By The Atlanta Voice
Trump didn’t not obstruct justice:
Fourth, if we had confidence after a thorough investigation of the facts that the President clearly did not commit obstruction of justice, we would so state. Based on the facts and the applicable legal standards, however, we are unable to reach that judgment. The evidence we obtained about the President’s actions and intent presents difficult issues that prevent us from conclusively determining that no criminal conduct occurred. Accordingly, while this report does not conclude that the President committed a crime, it also does not exonerate him.
Trump tried to influence the investigation, but his staff (kind of) held him back:
The President’s efforts to influence the investigation were mostly unsuccessful, but that is largely because the persons who surrounded the President declined to carry out orders or accede to his requests. Comey did not end the investigation of Flynn, which ultimately resulted in Flynn’s prosecution and conviction for lying to the FBI. Don McGahn did not tell the Acting Attorney General that the Special Counsel must be removed, but was instead prepared to resign over the President’s order. Corey Lewandowski and aide Rick Dearborn did not deliver the President’s message to Sessions that he should confine the Russia investigation to future election meddling only. And McGahn refused to recede from his recollections about events surrounding the President’s direction to have the Special Counsel removed, despite the President’s multiple demands that he do so. Consistent with that pattern, the evidence we obtained would not support potential obstruction charges against the President’s aides and associates beyond those already filed.
Trump was disturbed and shaken by the investigation:
According to notes written by Hunt, when Sessions told the President that a Special Counsel had been appointed, the President slumped back in his chair and said, “Oh my God. This is terrible. This is the end of my Presidency. I’m f***ed.”
Trump tried (unsuccessfully) to get Mueller fired in multiple ways:
On Saturday, June 17, 2017, the President called McGahn and directed him to have the Special Counsel removed. McGahn was at home and the President was at Camp David. In interviews with this Office, McGahn recalled that the President called him at home twice and on both occasions directed him to call Rosenstein and say that Mueller had conflicts that precluded him from serving as Special Counsel. On the first call, McGahn recalled that the President said something like, “You gotta do this. You gotta call Rod.” McGahn said he told the President that he would see what he could do. McGahn was perturbed by the call and did not intend to act on the request. He and other advisors believed the asserted conflicts were “silly” and “not real,” and they had previously communicated that view to the President. McGahn also had made clear to the President that the White House Counsel’s Office should not be involved in any effort to press the issue of conflicts. McGahn was concerned about having any role in asking the Acting Attorney General to fire the Special Counsel because he had grown up in the Reagan era and wanted to be more like Judge Robert Bork and not “ Saturday Night Massacre Bork.” McGahn considered the President’s request to be an inflection point and he wanted to hit the brakes.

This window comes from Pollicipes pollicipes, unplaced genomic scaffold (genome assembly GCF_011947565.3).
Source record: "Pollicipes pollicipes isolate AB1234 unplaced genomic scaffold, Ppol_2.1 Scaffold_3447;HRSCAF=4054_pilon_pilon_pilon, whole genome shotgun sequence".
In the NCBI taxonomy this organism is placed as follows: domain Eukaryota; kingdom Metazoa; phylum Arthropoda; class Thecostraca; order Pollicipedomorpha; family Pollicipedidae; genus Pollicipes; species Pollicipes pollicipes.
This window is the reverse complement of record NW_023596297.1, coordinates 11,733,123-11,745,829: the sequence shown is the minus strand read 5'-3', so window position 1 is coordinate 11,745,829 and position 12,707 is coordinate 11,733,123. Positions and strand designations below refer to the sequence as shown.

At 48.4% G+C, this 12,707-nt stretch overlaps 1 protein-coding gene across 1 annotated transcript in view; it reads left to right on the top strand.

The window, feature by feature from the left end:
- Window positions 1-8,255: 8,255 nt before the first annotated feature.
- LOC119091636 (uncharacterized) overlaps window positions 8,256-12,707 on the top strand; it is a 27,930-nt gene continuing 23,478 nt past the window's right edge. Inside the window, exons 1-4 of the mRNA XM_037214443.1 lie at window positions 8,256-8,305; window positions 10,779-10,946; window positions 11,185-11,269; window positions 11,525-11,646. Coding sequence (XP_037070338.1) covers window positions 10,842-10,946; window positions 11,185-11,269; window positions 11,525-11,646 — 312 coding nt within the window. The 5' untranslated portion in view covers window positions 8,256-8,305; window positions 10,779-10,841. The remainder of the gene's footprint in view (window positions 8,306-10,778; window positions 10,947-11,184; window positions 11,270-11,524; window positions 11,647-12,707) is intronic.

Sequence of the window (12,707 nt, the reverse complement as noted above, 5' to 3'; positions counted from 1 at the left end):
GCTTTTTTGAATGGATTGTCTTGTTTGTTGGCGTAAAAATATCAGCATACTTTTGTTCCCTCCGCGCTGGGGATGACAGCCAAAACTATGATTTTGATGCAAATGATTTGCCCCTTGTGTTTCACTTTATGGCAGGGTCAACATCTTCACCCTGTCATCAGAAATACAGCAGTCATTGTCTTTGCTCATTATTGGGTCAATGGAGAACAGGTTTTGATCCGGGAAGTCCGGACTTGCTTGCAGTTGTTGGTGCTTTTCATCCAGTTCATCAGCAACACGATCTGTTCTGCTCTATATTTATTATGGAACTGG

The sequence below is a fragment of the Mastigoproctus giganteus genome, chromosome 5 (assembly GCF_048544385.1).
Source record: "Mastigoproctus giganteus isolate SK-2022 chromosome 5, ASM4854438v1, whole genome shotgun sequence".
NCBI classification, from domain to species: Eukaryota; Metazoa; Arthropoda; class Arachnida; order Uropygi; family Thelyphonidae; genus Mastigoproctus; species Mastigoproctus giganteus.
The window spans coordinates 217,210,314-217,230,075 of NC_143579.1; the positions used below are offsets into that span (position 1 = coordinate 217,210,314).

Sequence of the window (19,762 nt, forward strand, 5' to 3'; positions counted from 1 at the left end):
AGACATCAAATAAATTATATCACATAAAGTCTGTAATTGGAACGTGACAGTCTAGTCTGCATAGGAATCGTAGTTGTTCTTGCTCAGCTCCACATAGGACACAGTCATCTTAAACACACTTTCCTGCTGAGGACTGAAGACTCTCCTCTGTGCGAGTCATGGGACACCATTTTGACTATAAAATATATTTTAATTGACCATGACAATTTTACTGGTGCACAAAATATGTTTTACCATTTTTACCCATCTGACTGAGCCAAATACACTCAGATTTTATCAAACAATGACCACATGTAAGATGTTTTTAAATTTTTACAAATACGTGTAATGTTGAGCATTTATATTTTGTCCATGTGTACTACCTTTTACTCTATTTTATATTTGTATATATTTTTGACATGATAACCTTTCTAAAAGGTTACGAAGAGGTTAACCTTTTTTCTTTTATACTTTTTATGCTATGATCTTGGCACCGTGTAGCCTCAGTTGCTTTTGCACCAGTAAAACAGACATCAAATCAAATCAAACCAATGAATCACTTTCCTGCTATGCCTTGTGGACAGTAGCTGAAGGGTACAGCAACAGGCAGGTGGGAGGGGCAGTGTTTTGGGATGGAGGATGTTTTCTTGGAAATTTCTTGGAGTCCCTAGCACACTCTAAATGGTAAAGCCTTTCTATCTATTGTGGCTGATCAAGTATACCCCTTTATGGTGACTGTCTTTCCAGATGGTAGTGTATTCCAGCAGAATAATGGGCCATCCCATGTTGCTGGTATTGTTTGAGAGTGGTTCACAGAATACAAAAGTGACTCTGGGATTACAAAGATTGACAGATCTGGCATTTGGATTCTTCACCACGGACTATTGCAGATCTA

Efforts to curtail the Special Counsel’s investigation. Two days after directing McGahn to have the Special Counsel removed, the President made another attempt to affect the course of the Russia investigation. On June 19, 2017, the President met one-on-one in the Oval Office with his former campaign manager Corey Lewandowski, a trusted advisor outside the government, and dictated a message for Lewandowski to deliver to former attorney general Jeff Sessions. The message said that Sessions should publicly announce that, notwithstanding his recusal from the Russia investigation, the investigation was “very unfair” to the President, the President had done nothing wrong, and Sessions planned to meet with the Special Counsel and “let [him] move forward with investigating election meddling for future elections.” Lewandowski said he understood what the President wanted Sessions to do.
One month later, in another private meeting with Lewandowski on July 19, 2017, the President asked about the status of his message for Sessions to limit the Special Counsel investigation to future election interference. Lewandowski told the President that the message would be delivered soon. Hours after that meeting, the President publicly criticized Sessions in an interview with the New York Times, and then issued a series of tweets making it clear that Sessions’s job was in jeopardy. Lewandowski did not want to deliver the President’s message personally, so he asked senior White House official Rick Dearborn to deliver it to Sessions. Dearborn was uncomfortable with the task and did not follow through.
Those Russian bots were extremely effective:
Collectively, the IRA’s social media accounts reached tens of millions of U.S. persons. Individual IRA social media accounts attracted hundreds of thousands of followers. For example, at the time they were deactivated by Facebook in mid-2017, the IRA’s “United Muslims of America” Facebook group had over 300,000 followers, the “Don’t Shoot Us” Facebook group had over 250,000 followers, the “Being Patriotic” Facebook group had over 200,000 followers, and the “Secured Borders” Facebook group had over 130,000 followers. According to Facebook, in total the IRA-controlled accounts made over 80,000 posts before their deactivation in August 2017, and these posts reached at least 29 million U.S persons and “may have reached an estimated 126 million people.”
This article originally appeared in the Atlanta Voice.